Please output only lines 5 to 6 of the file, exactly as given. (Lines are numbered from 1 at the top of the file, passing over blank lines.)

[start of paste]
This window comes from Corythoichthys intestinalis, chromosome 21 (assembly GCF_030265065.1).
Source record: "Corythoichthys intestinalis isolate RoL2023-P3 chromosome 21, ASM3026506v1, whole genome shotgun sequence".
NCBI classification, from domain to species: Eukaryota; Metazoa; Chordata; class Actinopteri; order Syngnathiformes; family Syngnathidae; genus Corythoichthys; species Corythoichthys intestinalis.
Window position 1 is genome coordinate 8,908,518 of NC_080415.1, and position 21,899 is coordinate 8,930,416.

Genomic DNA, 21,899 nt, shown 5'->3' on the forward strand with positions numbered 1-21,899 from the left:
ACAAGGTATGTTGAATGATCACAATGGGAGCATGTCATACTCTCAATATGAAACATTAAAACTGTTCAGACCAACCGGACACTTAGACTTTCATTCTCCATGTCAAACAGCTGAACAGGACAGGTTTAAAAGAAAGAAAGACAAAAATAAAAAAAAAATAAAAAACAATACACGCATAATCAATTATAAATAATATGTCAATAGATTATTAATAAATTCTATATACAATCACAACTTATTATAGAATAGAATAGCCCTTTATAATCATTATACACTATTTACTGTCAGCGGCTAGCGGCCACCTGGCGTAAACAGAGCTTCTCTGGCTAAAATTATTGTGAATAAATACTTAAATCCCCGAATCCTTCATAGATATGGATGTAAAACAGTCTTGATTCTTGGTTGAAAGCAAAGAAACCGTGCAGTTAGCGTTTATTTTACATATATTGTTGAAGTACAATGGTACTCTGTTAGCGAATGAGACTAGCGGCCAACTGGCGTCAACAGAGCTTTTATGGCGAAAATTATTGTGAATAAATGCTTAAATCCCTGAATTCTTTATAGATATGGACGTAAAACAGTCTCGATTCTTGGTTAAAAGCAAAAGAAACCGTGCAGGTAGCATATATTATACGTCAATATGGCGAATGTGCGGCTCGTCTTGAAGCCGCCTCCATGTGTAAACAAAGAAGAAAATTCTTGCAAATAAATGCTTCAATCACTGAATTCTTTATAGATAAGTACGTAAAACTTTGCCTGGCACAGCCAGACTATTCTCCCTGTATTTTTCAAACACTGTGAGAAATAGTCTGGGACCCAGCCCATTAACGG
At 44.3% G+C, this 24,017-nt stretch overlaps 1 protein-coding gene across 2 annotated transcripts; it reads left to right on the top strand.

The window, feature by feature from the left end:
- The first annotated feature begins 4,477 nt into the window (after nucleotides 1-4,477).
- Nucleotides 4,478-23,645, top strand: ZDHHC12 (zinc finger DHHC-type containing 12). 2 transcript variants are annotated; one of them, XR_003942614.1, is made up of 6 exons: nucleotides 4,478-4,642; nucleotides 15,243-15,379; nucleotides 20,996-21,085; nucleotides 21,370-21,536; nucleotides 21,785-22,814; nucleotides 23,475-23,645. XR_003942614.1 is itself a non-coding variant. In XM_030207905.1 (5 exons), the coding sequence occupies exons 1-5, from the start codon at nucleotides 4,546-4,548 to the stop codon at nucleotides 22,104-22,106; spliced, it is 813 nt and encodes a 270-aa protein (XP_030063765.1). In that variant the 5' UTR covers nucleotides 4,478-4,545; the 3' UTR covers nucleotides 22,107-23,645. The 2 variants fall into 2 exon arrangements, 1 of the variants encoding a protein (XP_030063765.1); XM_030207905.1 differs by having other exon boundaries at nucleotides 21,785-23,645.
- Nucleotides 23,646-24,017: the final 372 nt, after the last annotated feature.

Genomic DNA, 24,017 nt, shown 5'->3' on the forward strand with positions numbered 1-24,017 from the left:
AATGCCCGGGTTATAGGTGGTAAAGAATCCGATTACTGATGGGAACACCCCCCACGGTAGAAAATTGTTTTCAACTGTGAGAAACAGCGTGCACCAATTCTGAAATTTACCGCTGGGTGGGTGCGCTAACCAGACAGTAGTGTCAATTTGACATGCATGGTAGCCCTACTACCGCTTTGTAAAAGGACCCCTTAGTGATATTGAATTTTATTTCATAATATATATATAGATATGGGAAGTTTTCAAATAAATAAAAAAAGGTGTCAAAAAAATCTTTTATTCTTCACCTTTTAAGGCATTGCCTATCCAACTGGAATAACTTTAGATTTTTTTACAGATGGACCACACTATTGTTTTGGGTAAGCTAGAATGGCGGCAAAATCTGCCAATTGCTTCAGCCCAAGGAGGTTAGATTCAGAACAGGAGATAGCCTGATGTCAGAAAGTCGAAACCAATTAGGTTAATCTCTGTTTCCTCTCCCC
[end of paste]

Genomic DNA, 21,899 nt, shown 5'->3' on the forward strand with positions numbered 1-21,899 from the left:
ACAAGGTATGTTGAATGATCACAATGGGAGCATGTCATACTCTCAATATGAAACATTAAAACTGTTCAGACCAACCGGACACTTAGACTTTCATTCTCCATGTCAAACAGCTGAACAGGACAGGTTTAAAAGAAAGAAAGACAAAAATAAAAAAAAAATAAAAAACAATACACGCATAATCAATTATAAATAATATGTCAATAGATTATTAATAAATTCTATATACAATCACAACTTATTATAGAATAGAATAGCCCTTTATAATCATTATACACTATTTACTGTCAGCGGCTAGCGGCCACCTGGCGTAAACAGAGCTTCTCTGGCTAAAATTATTGTGAATAAATACTTAAATCCCCGAATCCTTCATAGATATGGATGTAAAACAGTCTTGATTCTTGGTTGAAAGCAAAGAAACCGTGCAGTTAGCGTTTATTTTACATATATTGTTGAAGTACAATGGTACTCTGTTAGCGAATGAGACTAGCGGCCAACTGGCGTCAACAGAGCTTTTATGGCGAAAATTATTGTGAATAAATGCTTAAATCCCTGAATTCTTTATAGATATGGACGTAAAACAGTCTCGATTCTTGGTTAAAAGCAAAAGAAACCGTGCAGGTAGCATATATTATACGTCAATATGGCGAATGTGCGGCTCGTCTTGAAGCCGCCTCCATGTGTAAACAAAGAAGAAAATTCTTGCAAATAAATGCTTCAATCACTGAATTCTTTATAGATAAGTACGTAAAACTTTGCCTGGCACAGCCAGACTATTCTCCCTGTATTTTTCAAACACTGTGAGAAATAGTCTGGGACCCAGCCCATTAACGG